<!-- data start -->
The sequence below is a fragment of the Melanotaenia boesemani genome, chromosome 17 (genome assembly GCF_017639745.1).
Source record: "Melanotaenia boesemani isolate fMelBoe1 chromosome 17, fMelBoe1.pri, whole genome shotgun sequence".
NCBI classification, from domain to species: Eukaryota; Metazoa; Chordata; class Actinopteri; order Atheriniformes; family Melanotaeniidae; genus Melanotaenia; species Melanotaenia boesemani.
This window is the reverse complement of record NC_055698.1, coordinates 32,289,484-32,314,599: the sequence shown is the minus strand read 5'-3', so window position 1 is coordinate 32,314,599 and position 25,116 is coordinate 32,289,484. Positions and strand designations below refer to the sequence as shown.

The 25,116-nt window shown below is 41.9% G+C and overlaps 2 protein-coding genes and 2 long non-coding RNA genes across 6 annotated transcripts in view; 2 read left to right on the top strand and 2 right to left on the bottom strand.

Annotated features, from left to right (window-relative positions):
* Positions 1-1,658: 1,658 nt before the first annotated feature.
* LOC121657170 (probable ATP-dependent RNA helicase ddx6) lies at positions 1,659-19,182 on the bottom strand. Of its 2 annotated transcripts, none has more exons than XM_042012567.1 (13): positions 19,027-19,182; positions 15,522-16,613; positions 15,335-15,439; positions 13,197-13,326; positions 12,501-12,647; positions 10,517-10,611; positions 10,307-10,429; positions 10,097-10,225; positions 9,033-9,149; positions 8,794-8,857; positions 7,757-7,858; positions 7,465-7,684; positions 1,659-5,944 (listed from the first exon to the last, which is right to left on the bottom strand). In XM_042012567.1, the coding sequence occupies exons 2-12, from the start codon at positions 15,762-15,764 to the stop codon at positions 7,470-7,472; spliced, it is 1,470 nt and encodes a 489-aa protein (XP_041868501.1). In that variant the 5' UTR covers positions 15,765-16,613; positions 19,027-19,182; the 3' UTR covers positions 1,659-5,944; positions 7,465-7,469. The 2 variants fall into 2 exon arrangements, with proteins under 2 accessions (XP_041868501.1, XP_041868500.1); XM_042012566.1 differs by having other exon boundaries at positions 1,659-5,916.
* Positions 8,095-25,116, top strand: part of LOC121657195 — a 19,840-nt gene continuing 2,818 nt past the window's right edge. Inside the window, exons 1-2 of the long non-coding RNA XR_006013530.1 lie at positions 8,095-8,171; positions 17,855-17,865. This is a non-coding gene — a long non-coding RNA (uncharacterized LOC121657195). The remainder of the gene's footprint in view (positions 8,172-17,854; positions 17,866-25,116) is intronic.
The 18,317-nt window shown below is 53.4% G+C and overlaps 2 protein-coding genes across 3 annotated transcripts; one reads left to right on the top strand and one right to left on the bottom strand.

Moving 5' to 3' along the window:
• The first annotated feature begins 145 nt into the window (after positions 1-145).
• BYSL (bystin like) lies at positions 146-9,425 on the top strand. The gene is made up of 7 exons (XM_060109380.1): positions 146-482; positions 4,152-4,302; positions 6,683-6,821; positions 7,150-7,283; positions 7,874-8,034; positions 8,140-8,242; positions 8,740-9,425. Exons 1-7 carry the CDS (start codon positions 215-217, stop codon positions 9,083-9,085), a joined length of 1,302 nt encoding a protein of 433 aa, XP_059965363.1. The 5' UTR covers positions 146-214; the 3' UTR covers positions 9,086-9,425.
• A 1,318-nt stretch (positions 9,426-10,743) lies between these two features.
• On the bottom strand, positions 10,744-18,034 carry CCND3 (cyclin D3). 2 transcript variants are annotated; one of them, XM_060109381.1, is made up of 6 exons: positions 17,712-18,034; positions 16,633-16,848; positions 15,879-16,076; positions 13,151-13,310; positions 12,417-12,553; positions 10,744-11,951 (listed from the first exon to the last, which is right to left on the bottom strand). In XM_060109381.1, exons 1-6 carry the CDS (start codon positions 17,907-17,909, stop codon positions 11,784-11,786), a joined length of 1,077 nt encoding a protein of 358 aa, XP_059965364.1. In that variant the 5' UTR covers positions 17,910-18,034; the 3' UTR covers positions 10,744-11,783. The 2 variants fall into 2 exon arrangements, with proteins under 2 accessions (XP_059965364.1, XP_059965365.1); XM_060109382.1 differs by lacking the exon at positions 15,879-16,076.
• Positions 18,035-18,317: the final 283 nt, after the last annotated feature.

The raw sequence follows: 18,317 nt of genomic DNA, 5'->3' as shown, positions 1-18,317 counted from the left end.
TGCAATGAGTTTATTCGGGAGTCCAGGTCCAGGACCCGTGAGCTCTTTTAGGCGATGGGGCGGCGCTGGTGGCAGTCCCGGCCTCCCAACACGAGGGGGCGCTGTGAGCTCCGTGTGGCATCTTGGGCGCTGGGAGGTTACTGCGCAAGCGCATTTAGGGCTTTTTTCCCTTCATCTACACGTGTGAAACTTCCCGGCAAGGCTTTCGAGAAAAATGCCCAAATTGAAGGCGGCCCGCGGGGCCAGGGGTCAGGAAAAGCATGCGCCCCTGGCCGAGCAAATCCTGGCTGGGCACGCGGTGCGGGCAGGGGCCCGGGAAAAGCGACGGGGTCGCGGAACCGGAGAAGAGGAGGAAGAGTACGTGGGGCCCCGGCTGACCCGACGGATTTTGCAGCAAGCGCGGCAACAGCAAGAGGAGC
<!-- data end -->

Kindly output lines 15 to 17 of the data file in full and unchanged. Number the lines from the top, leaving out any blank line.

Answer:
• On the bottom strand, positions 10,744-18,034 carry CCND3 (cyclin D3). 2 transcript variants are annotated; one of them, XM_060109381.1, is made up of 6 exons: positions 17,712-18,034; positions 16,633-16,848; positions 15,879-16,076; positions 13,151-13,310; positions 12,417-12,553; positions 10,744-11,951 (listed from the first exon to the last, which is right to left on the bottom strand). In XM_060109381.1, exons 1-6 carry the CDS (start codon positions 17,907-17,909, stop codon positions 11,784-11,786), a joined length of 1,077 nt encoding a protein of 358 aa, XP_059965364.1. In that variant the 5' UTR covers positions 17,910-18,034; the 3' UTR covers positions 10,744-11,783. The 2 variants fall into 2 exon arrangements, with proteins under 2 accessions (XP_059965364.1, XP_059965365.1); XM_060109382.1 differs by lacking the exon at positions 15,879-16,076.
• Positions 18,035-18,317: the final 283 nt, after the last annotated feature.

The raw sequence follows: 18,317 nt of genomic DNA, 5'->3' as shown, positions 1-18,317 counted from the left end.